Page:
The great Canadian experiment Justin Trudeau represents is struggling. It seems our very Canadian desire for consensus and safety are undermining the prosperity upon which all our other virtues depend.
The desire for consensus – worthy in its own right – seems to be undermining the ancient principle of private property. For centuries, the norm in Western capitalism has been that private individuals (or corporations) were empowered with rights to own property and in-large left to advance those resources as they saw fit. To make it work, Canadians have expected (and generally received) high levels of social responsibility from both individuals and corporations.
Regrettably, today’s consensus politics has unleashed a host of groups opposed to economic development and reduced the dialogue on major projects to a shouting match. Ironically, the net effect of enlarging the role of public consultation has been increased division; we’ve simply separated the nation into its warring factions. Either of which, it seems, holds a veto over action.
But Canadian’s desire for safety is perhaps an even greater threat to our collective future.
Despite the feel-good aura of our prime minister, while the world may see Canada as a great place to live, it does not see us as a great place to do business.
The biggest disconnect seems to be in Canada’s smaller companies. These companies need direct investment in order to grow; at present, only 1.4 per cent of mid-sized companies in Canada grow to become big companies.
This situation exists despite various attempts to direct investment dollars to these companies. Back in 2009 Jim Flaherty, Stephen Harper’s finance minister, introduced the Tax-Free Savings Account (TSFA) to encourage Canadian savings and to provide a significant financial incentive for individuals to invest in Canadian companies.
However, the results are not encouraging; in 2016 there was over $80 billion of TSFAs languishing in unproductive GIC type investments earning one to two per cent returns. I’m sure it is only worse now.
Why, considering the need, won’t Canadians invest in their own country?
The root of the problem is simple; TSFA’s are a good idea, but suffer from bad implementation. It seems very conservative banks have nearly monopolized the role of financial advisors to TSFA investors.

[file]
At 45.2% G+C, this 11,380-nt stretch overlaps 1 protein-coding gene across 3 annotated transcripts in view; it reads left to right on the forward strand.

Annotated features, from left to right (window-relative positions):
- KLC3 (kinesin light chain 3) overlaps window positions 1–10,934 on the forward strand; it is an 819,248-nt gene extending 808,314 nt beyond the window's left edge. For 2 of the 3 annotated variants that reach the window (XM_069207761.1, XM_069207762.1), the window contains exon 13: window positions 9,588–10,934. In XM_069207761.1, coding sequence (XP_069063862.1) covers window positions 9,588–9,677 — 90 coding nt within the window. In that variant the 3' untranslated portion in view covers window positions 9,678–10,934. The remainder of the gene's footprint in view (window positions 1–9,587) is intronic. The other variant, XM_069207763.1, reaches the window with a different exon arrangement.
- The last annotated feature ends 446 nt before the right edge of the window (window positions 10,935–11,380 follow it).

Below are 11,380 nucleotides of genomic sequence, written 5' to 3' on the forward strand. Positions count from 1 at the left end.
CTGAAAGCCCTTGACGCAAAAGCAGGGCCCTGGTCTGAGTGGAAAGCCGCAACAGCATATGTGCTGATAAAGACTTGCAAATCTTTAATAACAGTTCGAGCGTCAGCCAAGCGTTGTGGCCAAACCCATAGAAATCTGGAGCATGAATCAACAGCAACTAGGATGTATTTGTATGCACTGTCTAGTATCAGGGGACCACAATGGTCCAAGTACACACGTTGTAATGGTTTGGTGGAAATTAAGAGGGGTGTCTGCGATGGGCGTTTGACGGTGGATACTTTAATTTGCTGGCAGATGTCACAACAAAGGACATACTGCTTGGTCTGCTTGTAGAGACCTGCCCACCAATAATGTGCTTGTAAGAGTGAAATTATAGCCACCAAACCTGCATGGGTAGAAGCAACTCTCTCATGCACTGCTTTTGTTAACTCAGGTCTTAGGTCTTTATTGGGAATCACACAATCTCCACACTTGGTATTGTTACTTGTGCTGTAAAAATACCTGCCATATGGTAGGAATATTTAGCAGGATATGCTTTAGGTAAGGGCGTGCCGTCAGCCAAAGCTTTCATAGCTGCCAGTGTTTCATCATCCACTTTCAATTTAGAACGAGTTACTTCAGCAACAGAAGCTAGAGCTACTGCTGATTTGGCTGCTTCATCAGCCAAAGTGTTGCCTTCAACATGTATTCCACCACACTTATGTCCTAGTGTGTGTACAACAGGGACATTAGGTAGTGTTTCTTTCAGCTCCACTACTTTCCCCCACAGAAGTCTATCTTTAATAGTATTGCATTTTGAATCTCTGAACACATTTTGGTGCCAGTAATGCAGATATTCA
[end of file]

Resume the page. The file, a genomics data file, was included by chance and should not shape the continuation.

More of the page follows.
One investor I know bought $10,000 dollars’ worth of shares in a Canadian business. The investor was excited, explained that he paid 20 cents a share and felt they could be worth $2.00 per share.
I asked him if he had a TSFA account. The answer was yes. I then asked him why he hadn’t invested through his TSFA account, for doing so could save him substantial capital gains taxes. After a few minutes of awkward silence, the investor said, “my financial advisor told me it was not allowed”.
The reality is, the investor’s financial advisor works for a bank. Admittedly, banks make very little money on TSFA accounts, but what money they do make involves the marketing of their own bank products, such as GICs.
In truth, almost any investment that involves an arms length third party can qualify for TSFA approval, and yes, you can self-direct your TSFA saving to these investments if they meet the standards.
If Canadians considered the matter they’d use their RRSP funds for longer-term conservative investments and think of their TSFA money as their “gamble” fund, using it for higher risk investments becausse, if the investment pays off, the reward is tax free.
Much of Canada’s best young talent is tied up in small- to medium-sized companies that need direct investment. Regrettably, banks won’t lend them the money they need to grow and venture capital is not patient enough to develop these businesses in Canada. Why not take some time to consider your investing from your TSFA to help these struggling businesses?
If Canadians won’t invest in their own future, nobody else will. We have some of the sharpest young brains in the world inventing groundbreaking technology. C’mon Canadians, break out of the grim consensus, do your homework and invest. After all, our future depends upon it.
Robert McGarvey is an economic historian and former managing director of Merlin Consulting, a London, U.K.-based consulting firm. Robert’s most recent book is Futuromics: A Guide to Thriving in Capitalism’s Third Wave.